A burning desire

«
I confessed that I had a burning desire to be excellent, but no faith that I could be.
Martha said to me, very quietly: “There is a vitality, a life force, an energy, a quickening that is translated through you into action, and because there is only one of you in all of time, this expression is unique. And if you block it, it will never exist through any other medium and it will be lost. The world will not have it. It is not your business to determine how good it is nor how valuable nor how it compares with other expressions. It is your business to keep it yours clearly and directly, to keep the channel open. You do not even have to believe in yourself or your work. You have to keep yourself open and aware to the urges that motivate you. Keep the channel open. As for you, Agnes, you have so far used about one-third of your talent.”
“But,” I said, “when I see my work I take for granted what other people value in it. I see only its ineptitude, inorganic flaws, and crudities. I am not pleased or satisfied.”
“No artist is pleased.”
“But then there is no satisfaction?”
“No satisfaction whatever at any time,” she cried out passionately. “There is only a queer divine dissatisfaction, a blessed unrest that keeps us marching and makes us more alive than the others.”
»

Martha Graham in conversation with Agnes de Mille. In: https://www.brainpickings.org/2015/10/02/martha-graham-creativity-divine-dissatisfaction/

Gold field

«
There it was, in a white room, all by itself, it didn’t need company, it didn’t need anything. Sitting on the floor, ever so lightly. A new landscape, a possible horizon, a place of rest and absolute beauty. Waiting for the right viewer willing and needing to be moved to a place of the imagination. This piece is nothing more than a thin layer of gold. It is everything a good poem by Wallace Stevens is: precise, with no baggage, nothing extra. A poem that feels secure and dares to unravel itself, to become naked, to be enjoyed in a tactile manner, but beyond that, in an intellectual way too. Ross and I were lifted. That gesture was all we needed to rest, to think about the possibility of change. This showed the innate ability of an artist proposing to make this place a better place. How truly revolutionary.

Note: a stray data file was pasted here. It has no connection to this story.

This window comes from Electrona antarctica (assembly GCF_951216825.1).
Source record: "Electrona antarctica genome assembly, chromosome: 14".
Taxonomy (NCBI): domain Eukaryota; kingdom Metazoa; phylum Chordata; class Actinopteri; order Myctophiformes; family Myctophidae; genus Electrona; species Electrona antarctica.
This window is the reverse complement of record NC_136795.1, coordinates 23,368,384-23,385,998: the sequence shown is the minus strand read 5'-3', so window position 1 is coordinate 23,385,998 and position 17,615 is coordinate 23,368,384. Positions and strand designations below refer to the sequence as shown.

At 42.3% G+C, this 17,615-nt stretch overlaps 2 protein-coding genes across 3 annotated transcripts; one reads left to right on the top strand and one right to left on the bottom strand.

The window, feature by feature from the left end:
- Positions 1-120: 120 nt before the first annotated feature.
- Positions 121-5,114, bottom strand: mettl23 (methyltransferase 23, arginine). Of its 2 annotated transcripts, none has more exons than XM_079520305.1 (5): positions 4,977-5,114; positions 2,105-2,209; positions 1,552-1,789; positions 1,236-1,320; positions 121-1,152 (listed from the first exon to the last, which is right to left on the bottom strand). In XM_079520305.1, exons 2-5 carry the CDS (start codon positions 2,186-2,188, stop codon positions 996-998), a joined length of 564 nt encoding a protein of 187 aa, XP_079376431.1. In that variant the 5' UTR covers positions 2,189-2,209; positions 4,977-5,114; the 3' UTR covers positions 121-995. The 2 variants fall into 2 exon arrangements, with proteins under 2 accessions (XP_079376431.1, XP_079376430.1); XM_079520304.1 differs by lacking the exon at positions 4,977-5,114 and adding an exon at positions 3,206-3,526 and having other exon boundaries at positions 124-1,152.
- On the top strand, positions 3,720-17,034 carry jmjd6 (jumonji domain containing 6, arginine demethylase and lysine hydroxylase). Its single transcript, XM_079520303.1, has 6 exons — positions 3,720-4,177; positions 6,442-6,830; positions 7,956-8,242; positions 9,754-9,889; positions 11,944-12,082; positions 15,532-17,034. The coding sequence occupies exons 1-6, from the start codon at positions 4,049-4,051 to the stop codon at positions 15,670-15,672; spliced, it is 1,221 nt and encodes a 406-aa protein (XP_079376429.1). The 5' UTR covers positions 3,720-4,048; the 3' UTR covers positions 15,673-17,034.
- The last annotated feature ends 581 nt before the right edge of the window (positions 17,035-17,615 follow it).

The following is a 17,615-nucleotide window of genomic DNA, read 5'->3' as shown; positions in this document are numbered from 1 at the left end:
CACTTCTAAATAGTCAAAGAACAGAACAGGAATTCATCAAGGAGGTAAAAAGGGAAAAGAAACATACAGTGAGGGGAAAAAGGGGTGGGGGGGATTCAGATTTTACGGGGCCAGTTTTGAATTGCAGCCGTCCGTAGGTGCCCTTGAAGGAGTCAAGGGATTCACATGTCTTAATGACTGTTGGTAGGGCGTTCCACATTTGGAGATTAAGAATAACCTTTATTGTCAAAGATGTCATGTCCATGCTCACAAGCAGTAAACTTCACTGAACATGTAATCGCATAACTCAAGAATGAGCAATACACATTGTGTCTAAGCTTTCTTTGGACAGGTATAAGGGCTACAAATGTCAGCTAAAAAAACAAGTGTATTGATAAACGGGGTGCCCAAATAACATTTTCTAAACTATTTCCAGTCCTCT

This work was needed. This was an undiscovered ocean for us. It was impossible, yet it was real, we saw this landscape. Like no other landscape. We felt it. We traveled together to countless sunsets. But where did this object come from? Who produced this piece that risked itself by being so fragile, just laying on the floor, no base, no plexiglass box on top of it…. A place to dream, to regain energy, to dare. Ross and I always talked about this work, how much it affected us. After that any sunset became “The Gold Field.” Roni had named something that had always been there. Now we saw it through her eyes, her imagination.
»

Felix Gonzalez-Torres, “1990: L.A., “The Gold Field”. In: http://www.andrearosengallery.com/exhibitions/felix-gonzalez-torres-and-roni-horn

Luscious life

«
Sweet oh luscious life
celebrate your dreams when you are away
doesn’t it taste so sweet
like it’s growing on oh, growing on the trees
growing on the trees
when you pick me up off the ground
I’ll slowly turn you from a frown
sweet oh luscious life
oh
my sweet oh my sweet oh, luscious life
you taste so sweet
when you are so free
my sweet oh luscious life you taste so sweet, to me
hold time, no need for the moment of the day
I celebrate, I need, I need you today
what’s one minute of the day
to celebrate
to let it be
to feel so free
when you and me
in a sweet luscious life
for a minute of the day
you taste so sweet
you taste so
»

Patrick Watson, In “Luscious life”, “Close to Paradise”, 2006.

About being human

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Man is not free from conditions. But he is free to take a stand in regard to them. The conditions do not completely condition him. Within limits it is up to him whether or not he succumbs and surrenders to the conditions. He may as well rise above them and by so doing open up and enter the human dimension… Ultimately, man is not subject to the conditions that confront him; rather, these conditions are subject to his decision. Wittingly or unwittingly, he decides whether he will face up or give in, whether or not he will let himself be determined by the conditions.